NEW YORK (Reuters) - The National Football League’s Washington Redskins lost an emotionally charged battle on Wednesday when a U.S. federal judge refused to reinstate six trademark registrations canceled last year for being offensive to Native Americans.
U.S. District Judge Gerald Lee in Alexandria, Virginia, said he agreed with the U.S. Patent and Trademark Office that the team’s trademarks disparage Native Americans and that the law allowing for cancellation did not violate free speech rights of the U.S. Constitution.
Amanda Blackhorse, one of five Native American activists who in June 2014 persuaded the trademark agency to void the Redskins’ registrations, told Reuters she was “overjoyed” by the decision and hoped the team would now change its name.
“This has been a long time coming,” she said.
Team President Bruce Allen said in a statement the NFL franchise has “proudly used the name” for more than 80 years and vowed to appeal.
The Redskins had filed a lawsuit last August seeking to overturn the cancellations by the trademark agency, which said a substantial number of Native Americans found the trademarks offensive.
That decision put more pressure on the Washington club to change its name following decades of criticism by Native Americans among others who call it a slur.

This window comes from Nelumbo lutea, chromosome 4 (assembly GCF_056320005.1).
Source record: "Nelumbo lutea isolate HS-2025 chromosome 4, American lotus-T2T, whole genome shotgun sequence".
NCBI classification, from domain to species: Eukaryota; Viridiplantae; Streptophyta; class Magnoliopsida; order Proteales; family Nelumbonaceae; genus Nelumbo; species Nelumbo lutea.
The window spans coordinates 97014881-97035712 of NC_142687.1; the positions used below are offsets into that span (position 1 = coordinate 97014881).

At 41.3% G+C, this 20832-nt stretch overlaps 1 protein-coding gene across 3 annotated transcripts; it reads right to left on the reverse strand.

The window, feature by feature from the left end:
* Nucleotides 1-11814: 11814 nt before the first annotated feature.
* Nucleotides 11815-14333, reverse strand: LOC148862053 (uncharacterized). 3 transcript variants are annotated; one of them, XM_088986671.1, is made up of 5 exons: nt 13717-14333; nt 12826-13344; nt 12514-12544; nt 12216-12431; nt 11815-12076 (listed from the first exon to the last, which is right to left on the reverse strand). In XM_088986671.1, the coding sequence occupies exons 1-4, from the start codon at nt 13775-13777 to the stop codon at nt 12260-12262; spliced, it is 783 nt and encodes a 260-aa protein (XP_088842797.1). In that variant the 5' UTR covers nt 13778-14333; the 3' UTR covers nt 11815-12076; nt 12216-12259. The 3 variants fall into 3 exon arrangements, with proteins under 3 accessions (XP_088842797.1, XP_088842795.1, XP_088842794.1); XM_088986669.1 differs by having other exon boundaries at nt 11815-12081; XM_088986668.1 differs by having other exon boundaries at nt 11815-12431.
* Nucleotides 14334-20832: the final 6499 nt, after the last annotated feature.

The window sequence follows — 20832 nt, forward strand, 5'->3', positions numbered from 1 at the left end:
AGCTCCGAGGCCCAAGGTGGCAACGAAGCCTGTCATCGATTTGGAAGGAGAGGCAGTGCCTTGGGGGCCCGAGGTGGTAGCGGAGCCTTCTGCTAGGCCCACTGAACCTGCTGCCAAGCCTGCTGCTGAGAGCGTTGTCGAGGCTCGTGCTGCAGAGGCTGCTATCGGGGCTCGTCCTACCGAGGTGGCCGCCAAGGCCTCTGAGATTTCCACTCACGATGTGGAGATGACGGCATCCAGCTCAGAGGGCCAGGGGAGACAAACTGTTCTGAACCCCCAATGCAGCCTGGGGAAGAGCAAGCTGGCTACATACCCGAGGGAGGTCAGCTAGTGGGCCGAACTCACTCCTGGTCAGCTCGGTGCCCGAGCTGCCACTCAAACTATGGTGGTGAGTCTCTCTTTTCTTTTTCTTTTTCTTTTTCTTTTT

A canceled trademark deprives the club of the ability to use the federal trademark symbol and to block import and sale of counterfeit Redskins goods. However, it can still use the “Redskins” name.
The Redskins had argued that the provision of the federal Lanham Act that allows the government to void disparaging trademarks violated the U.S. Constitution’s First Amendment, which protects freedom of expression.
However, Lee said the trademark registration program was government speech, not private speech, allowing officials more leeway to determine what messages they want to approve.
The judge relied on the U.S. Supreme Court’s decision in June to uphold Texas’ refusal to issue specialty vehicle license plates displaying the Confederate flag, which some consider a symbol of racism. Texas’ actions were government speech, the high court said.
The U.S. Justice Department, which intervened in the case, said in a statement it was pleased the court upheld the statute’s constitutionality.
The Redskins, founded in 1932, have won three Super Bowls and are one of the NFL’s marquee franchises.
The case is Pro-Football Inc v. Amanda Blackhorse et al, U.S. District Court for the Eastern District of Virginia, No. 14-cv-2043.
Reporting by Andrew Chung in New York and Steve Ginsburg in Washington; Additional reporting by Lindsay Dunsmuir; Editing by Alexia Garamfalvi and Howard Goller